It hasn't been. It's a contributing factor as I've stated previously due to the industry being reliant on labour from poorer countries, the major factor has been a lack of investment in training, pay and working conditions, just like a number of other employment sectors.
 
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drdel

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I understand what you’re saying, but wasn’t that the case last year, and the 30 before that?
Yup the vulnerability has been there: eg. French port chaos for years, ferries and bad weather etc have bigger impacts as the supply chains have become leaner with very little contingency (stock).

Of coursee the pandemic hit logistics internationally and then the surge as some sort of normaility returns. The changes in port procedures from Brexit added t the complexity but it aint the biggest impact. Its a question of lots of relatively small impactshappening simultaneously.

The easy things is to blame 'the 'Government' but this is a multi-faceted issue across the developed countries with stuff llike China's exchange rate rigging making its exports unrealsitically cheaper so distorting the sourcing and supplyy chain nodes.
 

drdel

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I think YOU are letting your politics come into it. The factors you cite are all factors which were exacerbated by the lunacy of You Know What. The rest of the EU and NI do not have this problem. It beggars belief that it is a UK only problem unconnected with Brexit. The fixes proposed by Govt Ministers reveal the truth.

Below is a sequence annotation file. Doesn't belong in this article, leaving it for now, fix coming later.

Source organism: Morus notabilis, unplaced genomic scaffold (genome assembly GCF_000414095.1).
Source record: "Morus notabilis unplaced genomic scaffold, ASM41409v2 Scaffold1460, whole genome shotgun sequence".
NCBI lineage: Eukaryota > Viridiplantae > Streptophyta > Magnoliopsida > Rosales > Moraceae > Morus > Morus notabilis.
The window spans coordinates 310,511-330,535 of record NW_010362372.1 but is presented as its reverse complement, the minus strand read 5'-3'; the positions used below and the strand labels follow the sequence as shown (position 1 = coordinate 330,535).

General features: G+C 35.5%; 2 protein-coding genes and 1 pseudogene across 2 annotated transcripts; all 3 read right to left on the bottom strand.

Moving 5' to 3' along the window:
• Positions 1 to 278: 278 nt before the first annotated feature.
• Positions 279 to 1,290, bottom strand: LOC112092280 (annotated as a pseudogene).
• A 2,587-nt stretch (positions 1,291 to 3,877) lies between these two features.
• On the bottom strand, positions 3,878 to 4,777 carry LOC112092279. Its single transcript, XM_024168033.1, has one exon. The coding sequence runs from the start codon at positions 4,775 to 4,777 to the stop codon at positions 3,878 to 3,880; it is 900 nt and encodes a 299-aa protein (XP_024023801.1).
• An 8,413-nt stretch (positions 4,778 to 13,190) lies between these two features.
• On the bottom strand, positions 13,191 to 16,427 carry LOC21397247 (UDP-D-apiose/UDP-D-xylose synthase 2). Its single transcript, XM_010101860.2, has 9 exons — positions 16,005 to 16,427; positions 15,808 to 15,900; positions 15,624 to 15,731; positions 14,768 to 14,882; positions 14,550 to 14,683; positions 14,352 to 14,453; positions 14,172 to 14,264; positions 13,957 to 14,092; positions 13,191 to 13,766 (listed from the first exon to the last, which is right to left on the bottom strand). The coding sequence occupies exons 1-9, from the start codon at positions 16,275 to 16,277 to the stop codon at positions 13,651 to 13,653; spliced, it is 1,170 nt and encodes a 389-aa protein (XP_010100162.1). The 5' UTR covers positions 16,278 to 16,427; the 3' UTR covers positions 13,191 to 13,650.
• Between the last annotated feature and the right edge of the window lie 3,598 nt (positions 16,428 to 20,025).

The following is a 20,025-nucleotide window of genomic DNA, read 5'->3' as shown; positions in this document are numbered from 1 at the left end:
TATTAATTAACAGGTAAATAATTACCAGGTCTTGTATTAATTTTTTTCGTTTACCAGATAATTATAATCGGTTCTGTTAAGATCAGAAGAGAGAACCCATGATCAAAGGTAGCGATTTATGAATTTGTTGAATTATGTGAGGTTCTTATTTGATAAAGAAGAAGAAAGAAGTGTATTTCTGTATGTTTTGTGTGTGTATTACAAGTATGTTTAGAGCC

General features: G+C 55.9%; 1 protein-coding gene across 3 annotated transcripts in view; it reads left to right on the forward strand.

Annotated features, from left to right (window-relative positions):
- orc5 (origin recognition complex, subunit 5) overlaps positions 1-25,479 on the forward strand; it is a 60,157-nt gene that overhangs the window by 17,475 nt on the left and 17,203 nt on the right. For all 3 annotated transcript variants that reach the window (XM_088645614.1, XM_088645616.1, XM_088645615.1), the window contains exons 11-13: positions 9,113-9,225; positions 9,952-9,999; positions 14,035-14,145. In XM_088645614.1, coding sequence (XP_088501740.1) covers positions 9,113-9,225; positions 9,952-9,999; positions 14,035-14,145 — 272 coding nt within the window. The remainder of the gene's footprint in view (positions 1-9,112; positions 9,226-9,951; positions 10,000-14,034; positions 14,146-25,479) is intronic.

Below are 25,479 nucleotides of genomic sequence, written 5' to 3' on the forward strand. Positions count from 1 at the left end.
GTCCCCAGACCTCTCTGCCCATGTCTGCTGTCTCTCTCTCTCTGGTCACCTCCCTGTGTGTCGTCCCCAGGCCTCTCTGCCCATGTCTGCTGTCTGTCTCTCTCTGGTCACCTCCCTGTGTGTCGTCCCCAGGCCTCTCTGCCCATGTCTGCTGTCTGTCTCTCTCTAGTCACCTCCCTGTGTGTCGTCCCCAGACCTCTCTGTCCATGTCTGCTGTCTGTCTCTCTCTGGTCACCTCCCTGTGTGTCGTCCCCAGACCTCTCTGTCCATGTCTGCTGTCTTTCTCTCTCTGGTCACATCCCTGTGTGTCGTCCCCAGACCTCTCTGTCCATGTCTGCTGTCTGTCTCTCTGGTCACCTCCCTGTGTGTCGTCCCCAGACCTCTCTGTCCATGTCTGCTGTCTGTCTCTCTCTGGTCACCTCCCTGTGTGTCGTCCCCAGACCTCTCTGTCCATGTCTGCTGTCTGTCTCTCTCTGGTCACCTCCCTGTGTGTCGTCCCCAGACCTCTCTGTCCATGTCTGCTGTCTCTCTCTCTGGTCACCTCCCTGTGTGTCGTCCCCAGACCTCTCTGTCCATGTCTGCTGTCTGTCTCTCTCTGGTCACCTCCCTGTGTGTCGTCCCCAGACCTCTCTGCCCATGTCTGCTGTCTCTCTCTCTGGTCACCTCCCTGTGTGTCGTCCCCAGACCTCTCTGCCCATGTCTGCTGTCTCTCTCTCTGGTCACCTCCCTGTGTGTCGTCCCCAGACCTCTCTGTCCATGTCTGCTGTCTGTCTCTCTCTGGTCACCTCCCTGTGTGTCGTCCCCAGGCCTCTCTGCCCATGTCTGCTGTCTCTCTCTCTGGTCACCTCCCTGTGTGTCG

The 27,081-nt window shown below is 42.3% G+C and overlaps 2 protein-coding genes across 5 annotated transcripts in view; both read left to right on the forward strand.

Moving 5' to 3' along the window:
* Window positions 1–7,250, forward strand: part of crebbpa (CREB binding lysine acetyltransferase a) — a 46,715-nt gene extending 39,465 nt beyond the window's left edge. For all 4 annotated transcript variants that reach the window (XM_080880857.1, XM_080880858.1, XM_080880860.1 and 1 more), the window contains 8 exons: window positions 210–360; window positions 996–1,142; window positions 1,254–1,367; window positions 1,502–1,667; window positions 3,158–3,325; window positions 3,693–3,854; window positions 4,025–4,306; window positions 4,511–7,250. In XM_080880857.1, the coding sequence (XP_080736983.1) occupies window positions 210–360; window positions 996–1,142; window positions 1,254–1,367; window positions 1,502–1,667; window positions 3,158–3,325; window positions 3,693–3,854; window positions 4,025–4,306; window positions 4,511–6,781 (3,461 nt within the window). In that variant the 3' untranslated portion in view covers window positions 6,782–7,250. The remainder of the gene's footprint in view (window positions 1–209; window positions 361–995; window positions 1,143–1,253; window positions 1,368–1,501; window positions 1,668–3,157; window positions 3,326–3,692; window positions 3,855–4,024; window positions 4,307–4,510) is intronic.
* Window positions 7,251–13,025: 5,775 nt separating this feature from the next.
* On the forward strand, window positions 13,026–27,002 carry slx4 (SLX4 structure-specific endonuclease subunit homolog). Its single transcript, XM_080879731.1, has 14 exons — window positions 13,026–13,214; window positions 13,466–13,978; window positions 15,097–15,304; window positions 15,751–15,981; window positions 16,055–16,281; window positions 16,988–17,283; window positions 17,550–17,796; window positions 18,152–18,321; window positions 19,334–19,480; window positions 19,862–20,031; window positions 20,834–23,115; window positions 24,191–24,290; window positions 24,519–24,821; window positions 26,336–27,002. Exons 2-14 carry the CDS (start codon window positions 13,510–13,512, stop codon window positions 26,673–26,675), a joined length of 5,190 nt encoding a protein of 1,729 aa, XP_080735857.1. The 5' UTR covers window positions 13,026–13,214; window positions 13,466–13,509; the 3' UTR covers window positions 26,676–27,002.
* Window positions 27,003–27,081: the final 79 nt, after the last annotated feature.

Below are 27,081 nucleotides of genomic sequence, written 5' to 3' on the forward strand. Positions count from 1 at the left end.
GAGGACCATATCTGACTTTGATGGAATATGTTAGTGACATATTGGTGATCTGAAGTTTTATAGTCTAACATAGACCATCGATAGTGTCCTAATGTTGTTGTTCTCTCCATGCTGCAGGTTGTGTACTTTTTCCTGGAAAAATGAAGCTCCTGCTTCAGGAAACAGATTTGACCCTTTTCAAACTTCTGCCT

My statements are personal opinions based upon some economics, business and subject knowledge. You could try ' avoiding the arrogant put downs by being less strident and concentrate on having an unemotional and sensible debate. The EU and Ireland have the same vulnerabilities but the nature of their business volume, industry demographics and population density come into play.
 

Swinglowandslow

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Likewise claiming that it has nothing at all to do with government statements or Brexit is disingenuous.
No, it is not. What government statement precipitated this fuel problem?
It is clear to anyone without a gun pointing at Westminster that the crisis was caused by panic buying which was encouraged by media coverage.
 

bluewolf

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Yup the vulnerability has been there: eg. French port chaos for years, ferries and bad weather etc have bigger impacts as the supply chains have become leaner with very little contingency (stock).

Of coursee the pandemic hit logistics internationally and then the surge as some sort of normaility returns. The changes in port procedures from Brexit added t the complexity but it aint the biggest impact. Its a question of lots of relatively small impactshappening simultaneously.

The easy things is to blame 'the 'Government' but this is a multi-faceted issue across the developed countries with stuff llike China's exchange rate rigging making its exports unrealsitically cheaper so distorting the sourcing and supplyy chain nodes.
Having been a recent victim of excessive logistics delays due to the Suez issue and weather delays, I do fully agree that these have been major driving factors in localised delays. However, to dismiss the almost instant and significant impact of brexit on the supply chains of mainland UK appears politically motivated.